Mako Networks became aware that its devices could be easily modified with a software template to help businesses meet their PCI DSS compliance obligations using the communication methodology first developed in the early 2000s. That methodology, now subject to international patent protection, meant Mako could rapidly scale a network management system that would also help merchants meet the majority of their technical PCI DSS compliance obligations.

In early 2010, Mako Networks became PCI DSS-certified following a comprehensive business audit by Deloitte,[3] and began selling their PCI DSS-compliant network management appliances globally. Doug Frederick from the United States also joined Mako Networks as its chairman during this time.

In 2011 the New Zealand government granted Mako Networks $4.3 million NZD over three years as part of a program to boost Research Science & Technology activities in New Zealand.[4]

Today Mako Networks continues to expand its PCI DSS compliance solutions, and is exploring an entrance to the North American markets.

Services[edit]

Hosted Central Management System (CMS)[edit]

Mako Networks provides a hosted CMS where all a merchant’s PCI DSS compliance information is located.

PCI DSS Compliance[edit]

The Mako System segregates a merchant’s payment network from the rest of their computer system and continually enforces some of the most technical components of PCI DSS compliance The systems also prevents the introduction of non-approved payment terminals into merchants payment ecosystem. Mako’s QSA is Verizon Business.

Qualified Security Assessor (QSA) designed website[edit]

The website deals with the remaining aspects of merchant PCI DSS (documentation, policy and process).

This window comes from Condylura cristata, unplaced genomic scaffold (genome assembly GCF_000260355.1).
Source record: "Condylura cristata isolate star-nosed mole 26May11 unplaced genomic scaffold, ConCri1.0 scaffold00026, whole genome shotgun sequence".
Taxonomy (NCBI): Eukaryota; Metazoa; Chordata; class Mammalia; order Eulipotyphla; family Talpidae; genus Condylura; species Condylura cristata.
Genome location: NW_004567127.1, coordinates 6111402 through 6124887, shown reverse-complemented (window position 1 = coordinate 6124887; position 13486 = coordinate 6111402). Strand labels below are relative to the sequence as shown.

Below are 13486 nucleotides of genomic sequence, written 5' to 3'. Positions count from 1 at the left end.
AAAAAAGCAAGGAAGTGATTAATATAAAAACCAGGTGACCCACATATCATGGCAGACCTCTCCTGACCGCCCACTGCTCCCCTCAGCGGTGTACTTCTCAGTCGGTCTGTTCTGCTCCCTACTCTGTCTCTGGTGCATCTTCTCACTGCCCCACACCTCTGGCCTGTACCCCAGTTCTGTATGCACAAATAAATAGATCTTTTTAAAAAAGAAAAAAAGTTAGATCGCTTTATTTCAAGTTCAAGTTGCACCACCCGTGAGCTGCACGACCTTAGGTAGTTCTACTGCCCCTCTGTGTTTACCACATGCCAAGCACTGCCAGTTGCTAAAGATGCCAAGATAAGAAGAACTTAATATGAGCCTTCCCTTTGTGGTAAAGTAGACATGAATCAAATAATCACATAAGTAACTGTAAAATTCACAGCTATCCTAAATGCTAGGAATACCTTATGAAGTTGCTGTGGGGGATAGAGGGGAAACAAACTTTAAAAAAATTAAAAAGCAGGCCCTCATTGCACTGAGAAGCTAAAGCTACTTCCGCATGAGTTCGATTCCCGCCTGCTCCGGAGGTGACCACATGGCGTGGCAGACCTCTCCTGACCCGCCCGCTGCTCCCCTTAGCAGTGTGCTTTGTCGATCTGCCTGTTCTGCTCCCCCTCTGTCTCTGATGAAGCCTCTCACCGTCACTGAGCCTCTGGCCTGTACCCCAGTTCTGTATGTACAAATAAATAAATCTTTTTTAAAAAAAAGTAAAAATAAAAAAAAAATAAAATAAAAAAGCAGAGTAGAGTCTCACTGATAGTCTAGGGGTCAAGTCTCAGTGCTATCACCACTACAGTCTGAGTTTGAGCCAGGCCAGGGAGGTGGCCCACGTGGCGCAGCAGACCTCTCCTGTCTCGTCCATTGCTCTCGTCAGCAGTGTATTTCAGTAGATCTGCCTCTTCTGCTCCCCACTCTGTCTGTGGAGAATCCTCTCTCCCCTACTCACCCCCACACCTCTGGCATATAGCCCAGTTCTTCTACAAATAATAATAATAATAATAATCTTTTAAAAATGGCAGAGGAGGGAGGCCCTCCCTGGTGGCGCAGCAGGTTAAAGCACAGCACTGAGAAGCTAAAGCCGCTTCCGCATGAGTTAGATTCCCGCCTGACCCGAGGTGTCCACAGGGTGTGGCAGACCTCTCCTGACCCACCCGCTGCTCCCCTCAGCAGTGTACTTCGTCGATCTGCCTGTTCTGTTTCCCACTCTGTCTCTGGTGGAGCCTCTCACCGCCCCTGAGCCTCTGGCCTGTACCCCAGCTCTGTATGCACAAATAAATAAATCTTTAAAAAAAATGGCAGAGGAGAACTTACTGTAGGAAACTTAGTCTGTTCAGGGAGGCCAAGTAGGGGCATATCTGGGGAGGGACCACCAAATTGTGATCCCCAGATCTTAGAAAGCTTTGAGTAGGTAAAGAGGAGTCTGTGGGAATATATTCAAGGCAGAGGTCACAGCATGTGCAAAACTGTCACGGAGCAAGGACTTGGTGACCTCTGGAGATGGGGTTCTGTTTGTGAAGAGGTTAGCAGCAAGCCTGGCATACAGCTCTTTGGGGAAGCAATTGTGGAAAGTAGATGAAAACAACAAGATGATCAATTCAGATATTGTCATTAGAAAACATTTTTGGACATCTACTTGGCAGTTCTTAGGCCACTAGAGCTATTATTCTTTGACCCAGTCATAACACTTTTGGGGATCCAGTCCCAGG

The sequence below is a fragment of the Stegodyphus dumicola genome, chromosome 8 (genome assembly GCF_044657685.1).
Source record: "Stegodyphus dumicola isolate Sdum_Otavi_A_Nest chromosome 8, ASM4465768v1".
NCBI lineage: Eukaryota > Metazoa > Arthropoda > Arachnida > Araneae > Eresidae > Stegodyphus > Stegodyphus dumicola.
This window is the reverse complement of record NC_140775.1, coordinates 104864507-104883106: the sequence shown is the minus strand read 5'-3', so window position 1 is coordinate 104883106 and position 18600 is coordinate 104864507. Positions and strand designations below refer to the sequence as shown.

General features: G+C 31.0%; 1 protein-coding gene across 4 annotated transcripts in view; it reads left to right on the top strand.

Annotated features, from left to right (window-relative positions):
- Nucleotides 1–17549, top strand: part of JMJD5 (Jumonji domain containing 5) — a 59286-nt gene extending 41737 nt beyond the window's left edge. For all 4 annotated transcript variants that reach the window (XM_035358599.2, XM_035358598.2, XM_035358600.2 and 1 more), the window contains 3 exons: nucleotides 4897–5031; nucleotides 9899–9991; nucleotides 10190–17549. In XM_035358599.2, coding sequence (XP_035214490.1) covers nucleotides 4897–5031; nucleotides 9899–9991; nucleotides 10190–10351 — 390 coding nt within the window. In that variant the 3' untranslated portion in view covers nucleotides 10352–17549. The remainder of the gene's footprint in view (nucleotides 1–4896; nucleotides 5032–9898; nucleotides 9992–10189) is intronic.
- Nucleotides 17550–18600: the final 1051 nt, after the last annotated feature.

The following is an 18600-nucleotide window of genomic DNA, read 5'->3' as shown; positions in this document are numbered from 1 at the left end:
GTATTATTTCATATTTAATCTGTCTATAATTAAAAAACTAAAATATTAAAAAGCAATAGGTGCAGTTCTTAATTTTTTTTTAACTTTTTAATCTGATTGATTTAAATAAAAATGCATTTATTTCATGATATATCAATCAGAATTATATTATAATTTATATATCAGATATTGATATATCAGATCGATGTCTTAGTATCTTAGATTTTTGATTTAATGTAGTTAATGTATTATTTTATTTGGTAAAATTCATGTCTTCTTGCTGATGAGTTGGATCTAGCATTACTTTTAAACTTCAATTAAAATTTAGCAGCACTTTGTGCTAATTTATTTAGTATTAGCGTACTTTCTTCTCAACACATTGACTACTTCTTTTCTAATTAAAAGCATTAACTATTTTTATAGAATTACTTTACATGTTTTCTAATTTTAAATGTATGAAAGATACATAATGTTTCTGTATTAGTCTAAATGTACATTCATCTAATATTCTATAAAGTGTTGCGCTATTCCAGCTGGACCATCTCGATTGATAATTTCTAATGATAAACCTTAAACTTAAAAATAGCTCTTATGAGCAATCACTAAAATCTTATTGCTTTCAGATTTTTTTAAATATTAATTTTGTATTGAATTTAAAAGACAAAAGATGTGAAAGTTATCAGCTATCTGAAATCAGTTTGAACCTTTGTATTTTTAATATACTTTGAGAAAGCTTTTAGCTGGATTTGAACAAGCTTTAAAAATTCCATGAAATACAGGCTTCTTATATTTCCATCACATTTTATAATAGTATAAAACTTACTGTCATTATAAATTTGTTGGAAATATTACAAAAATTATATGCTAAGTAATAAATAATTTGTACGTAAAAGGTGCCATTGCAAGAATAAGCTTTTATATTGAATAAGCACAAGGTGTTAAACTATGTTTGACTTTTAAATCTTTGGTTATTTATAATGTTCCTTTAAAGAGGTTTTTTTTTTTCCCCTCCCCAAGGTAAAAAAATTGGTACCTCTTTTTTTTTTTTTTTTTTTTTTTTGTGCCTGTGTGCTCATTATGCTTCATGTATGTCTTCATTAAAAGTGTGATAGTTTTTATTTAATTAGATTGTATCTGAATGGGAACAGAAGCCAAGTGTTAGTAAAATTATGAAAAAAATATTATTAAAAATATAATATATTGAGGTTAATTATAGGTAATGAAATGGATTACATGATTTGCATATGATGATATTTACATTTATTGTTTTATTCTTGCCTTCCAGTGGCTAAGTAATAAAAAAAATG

Automated System Security Updates[edit]

The Mako System updates security and features automatically including: Software updates Security patches Product enhancements

Transitioning to Internet Protocol (IP)[edit]

Typical card payment systems connect to banks via dial-up connections to receive authorisation for a purchase. The Mako System transfers traditional dial-up payment solutions onto Internet-based networks, which support multiple terminals and payment lanes.

Proactive alerting[edit]

Any attempt to modify the network configuration in a way that will violate the PCI DSS generates a warning and requires an authorising password to proceed.

Terminal Management[edit]

The Mako System authenticates genuine payment terminals on a merchant’s network and locks out any non-authorised devices. Alerts are generated when non-authorised devices are detected, and the Mako System stops IP transaction redirections. It also allows terminal software updates to be completed remotely using the IP network.

Appliances[edit]

Mako Networks currently offers two types of networking equipment: routers installed on-site at customer locations, and Virtual Private Network concentrators, which can be managed on- or off-site.

Mako Networks Product Range[edit]

Product Name Description Dates Sold
Mako 1030 Network Appliance 2004–2006
Mako 6086 Network Appliance 2005–2012
Mako 6500 Network Appliance 2010–Present
Mako 7550 Network Appliance 2007–Present
Mako 8875 Network Appliance 2012–Present

Mako end-user appliances are based on the 6500 series hardware platform[5] and offer the choice of multiple connection interfaces including 3G, Ethernet and ADSL2+. Mako 7550 and 8875 VPN concentrators link a number of remote sites back into a corporate network.

References[edit]

  1. ^ [1] Ross McKenna, Connected Health-Progress Update, Ministry of Health (2008).
  2. ^ [2], PCI-Security Standards Council.
  3. ^ Coulson, Clare (February 5, 2010). "PM celebrates with Mako Networks". techday. Retrieved July 5, 2011. 
  4. ^ [3], New Zealand Government.
  5. ^ [4], Mako Networks Website.

External links[edit]